“Strategy is a story – and we all own that story” – the words of a client on a recent live-streamed event we produced for their top leadership.
On the face of it, it’s such a simple statement, but it actually goes right to heart of leadership, and to the power of storytelling to engage your team, customers and shareholders.
Let’s unpack why strategy is a story, how you can articulate it as a story, and how the strategy story is such a powerful way to unite everyone in and around your business and keep them engaged.
The central thesis in Richard Rumelt’s book ‘Good Strategy / Bad Strategy’ is that the kernel of a good strategy contains three elements: A diagnosis of the challenge, a guiding policy, and coherent action.
Rumelt’s kernel is actually a journey: starting from where are we are now, where we want to get to, and including what do we need to do to get there.
Now it becomes a story with a narrative. When I asked my 10-year old what stories he liked most, he immediately said ‘journeys’.
Some of the best stories are journeys: J.R.R.Tolkein’s ‘The Hobbit’, L.Frank Baum’s ‘The Wonderful Wizard of Oz’, Homer’s ‘Odyssey’.
To the journey, add in characters (preferably ones you can identify with), and jeopardy – (What’s at stake, and what happens if we don’t make it?) and you have the foundation of your strategy story.
Build your strategy story:
It might sound obvious, but the journey needs the start AND the end points. Without the destination you don’t know where you’re going, but without the start point, you don’t know how far you have to travel and in which direction.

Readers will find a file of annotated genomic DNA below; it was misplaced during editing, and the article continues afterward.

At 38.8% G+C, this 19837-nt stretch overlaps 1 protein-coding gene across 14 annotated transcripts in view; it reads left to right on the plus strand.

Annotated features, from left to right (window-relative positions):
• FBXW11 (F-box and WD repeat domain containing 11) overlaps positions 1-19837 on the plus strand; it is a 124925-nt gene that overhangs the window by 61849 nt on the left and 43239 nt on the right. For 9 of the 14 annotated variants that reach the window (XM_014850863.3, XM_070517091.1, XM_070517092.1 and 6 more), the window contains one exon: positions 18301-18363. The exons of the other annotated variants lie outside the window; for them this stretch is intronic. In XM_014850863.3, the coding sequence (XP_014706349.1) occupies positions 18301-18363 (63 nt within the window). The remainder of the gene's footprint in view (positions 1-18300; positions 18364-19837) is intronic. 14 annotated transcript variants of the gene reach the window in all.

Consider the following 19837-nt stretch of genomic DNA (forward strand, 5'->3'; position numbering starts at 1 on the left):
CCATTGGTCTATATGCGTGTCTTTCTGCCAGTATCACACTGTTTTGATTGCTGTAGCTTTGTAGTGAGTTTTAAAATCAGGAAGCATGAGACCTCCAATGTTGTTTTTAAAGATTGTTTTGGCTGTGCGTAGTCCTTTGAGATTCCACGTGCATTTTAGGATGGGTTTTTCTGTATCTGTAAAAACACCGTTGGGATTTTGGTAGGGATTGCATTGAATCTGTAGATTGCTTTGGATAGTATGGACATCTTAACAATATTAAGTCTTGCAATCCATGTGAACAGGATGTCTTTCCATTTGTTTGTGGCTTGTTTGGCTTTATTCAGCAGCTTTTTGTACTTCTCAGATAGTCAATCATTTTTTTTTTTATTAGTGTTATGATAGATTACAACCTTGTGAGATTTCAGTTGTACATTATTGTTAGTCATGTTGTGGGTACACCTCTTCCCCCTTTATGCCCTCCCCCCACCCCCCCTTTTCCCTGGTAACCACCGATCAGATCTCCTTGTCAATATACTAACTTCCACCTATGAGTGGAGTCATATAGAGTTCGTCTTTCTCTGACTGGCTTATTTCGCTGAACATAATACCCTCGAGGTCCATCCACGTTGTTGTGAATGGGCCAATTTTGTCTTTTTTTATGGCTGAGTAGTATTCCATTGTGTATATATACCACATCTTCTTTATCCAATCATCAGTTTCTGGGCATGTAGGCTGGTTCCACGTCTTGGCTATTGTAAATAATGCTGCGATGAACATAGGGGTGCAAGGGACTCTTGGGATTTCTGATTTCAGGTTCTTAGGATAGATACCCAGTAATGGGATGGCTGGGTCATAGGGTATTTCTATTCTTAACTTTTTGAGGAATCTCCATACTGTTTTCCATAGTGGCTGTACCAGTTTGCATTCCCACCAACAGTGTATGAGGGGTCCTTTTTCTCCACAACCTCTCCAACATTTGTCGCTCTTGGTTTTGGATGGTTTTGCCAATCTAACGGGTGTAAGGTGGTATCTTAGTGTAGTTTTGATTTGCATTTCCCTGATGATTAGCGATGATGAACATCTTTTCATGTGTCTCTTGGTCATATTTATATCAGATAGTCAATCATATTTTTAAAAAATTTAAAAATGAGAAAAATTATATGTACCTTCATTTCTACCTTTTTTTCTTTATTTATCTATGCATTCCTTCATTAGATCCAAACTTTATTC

Start at the beginning, take a good honest look at where you are now. How are you doing in the current market? What are you good at, and not so good at?
Then define the destination. Where do you want (or need) to go in the future? When I run strategy workshops I structure this destination mapping around 3 C’s
- Context: What future are we heading towards? To answer this I’d recommend examining some key aspects of the conditions in that future – technology trends, political trends (like government, regulation, the ease of doing business), the shape of the economy, the environment, and changing societal attitudes
- Customers: What will our customers need in that future?
- Competition: What will our competitors (at least the ones we know of now) do in that future?
Once you have set your destination it’s time to consider how you’re going to get there – what capabilities you will need. In his book, Rumelt talks about unique ‘strengths’ – for example David used bravery and agility to defeat Goliath; another advantage is called ‘leverage’ – which is understating where to apply your focus for maximum impact; and he discusses how to combat the often slowing forces of inertia (resistance to change) and entropy (the oxidation layer which dulls focus).
Characters win over concepts every time, because they appeal to our emotional side.